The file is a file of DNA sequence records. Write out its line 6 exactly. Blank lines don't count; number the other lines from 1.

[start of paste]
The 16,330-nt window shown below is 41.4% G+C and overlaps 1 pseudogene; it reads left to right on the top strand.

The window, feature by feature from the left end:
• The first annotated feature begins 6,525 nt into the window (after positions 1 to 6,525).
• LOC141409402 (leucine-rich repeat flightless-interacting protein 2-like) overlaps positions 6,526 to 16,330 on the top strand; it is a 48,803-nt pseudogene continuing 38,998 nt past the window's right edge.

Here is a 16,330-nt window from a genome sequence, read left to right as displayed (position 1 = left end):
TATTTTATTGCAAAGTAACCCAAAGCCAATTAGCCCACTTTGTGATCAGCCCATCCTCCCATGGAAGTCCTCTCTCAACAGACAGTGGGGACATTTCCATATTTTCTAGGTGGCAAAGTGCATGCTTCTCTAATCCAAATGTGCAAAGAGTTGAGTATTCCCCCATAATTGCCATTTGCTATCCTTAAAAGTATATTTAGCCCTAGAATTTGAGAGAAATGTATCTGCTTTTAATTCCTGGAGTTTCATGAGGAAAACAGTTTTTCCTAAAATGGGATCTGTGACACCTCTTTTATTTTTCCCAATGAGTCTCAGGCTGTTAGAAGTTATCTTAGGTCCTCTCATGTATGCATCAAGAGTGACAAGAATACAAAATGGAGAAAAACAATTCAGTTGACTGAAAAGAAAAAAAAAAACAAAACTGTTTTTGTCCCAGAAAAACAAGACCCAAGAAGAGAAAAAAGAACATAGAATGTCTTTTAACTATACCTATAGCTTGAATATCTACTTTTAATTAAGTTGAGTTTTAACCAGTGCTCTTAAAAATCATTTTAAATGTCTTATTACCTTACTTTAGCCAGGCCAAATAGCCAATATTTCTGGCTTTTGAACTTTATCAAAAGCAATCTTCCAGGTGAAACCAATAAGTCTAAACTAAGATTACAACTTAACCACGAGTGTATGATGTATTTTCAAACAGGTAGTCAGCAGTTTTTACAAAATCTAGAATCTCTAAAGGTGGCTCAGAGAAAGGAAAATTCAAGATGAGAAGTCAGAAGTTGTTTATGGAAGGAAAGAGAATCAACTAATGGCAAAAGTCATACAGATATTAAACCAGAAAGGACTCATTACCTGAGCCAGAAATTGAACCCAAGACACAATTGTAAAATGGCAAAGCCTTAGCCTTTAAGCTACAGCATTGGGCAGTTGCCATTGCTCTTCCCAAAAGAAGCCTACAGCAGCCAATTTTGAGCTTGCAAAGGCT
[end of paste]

TATTTTATTGCAAAGTAACCCAAAGCCAATTAGCCCACTTTGTGATCAGCCCATCCTCCCATGGAAGTCCTCTCTCAACAGACAGTGGGGACATTTCCATATTTTCTAGGTGGCAAAGTGCATGCTTCTCTAATCCAAATGTGCAAAGAGTTGAGTATTCCCCCATAATTGCCATTTGCTATCCTTAAAAGTATATTTAGCCCTAGAATTTGAGAGAAATGTATCTGCTTTTAATTCCTGGAGTTTCATGAGGAAAACAGTTTTTCCTAAAATGGGATCTGTGACACCTCTTTTATTTTTCCCAATGAGTCTCAGGCTGTTAGAAGTTATCTTAGGTCCTCTCATGTATGCATCAAGAGTGACAAGAATACAAAATGGAGAAAAACAATTCAGTTGACTGAAAAGAAAAAAAAAAACAAAACTGTTTTTGTCCCAGAAAAACAAGACCCAAGAAGAGAAAAAAGAACATAGAATGTCTTTTAACTATACCTATAGCTTGAATATCTACTTTTAATTAAGTTGAGTTTTAACCAGTGCTCTTAAAAATCATTTTAAATGTCTTATTACCTTACTTTAGCCAGGCCAAATAGCCAATATTTCTGGCTTTTGAACTTTATCAAAAGCAATCTTCCAGGTGAAACCAATAAGTCTAAACTAAGATTACAACTTAACCACGAGTGTATGATGTATTTTCAAACAGGTAGTCAGCAGTTTTTACAAAATCTAGAATCTCTAAAGGTGGCTCAGAGAAAGGAAAATTCAAGATGAGAAGTCAGAAGTTGTTTATGGAAGGAAAGAGAATCAACTAATGGCAAAAGTCATACAGATATTAAACCAGAAAGGACTCATTACCTGAGCCAGAAATTGAACCCAAGACACAATTGTAAAATGGCAAAGCCTTAGCCTTTAAGCTACAGCATTGGGCAGTTGCCATTGCTCTTCCCAAAAGAAGCCTACAGCAGCCAATTTTGAGCTTGCAAAGGCT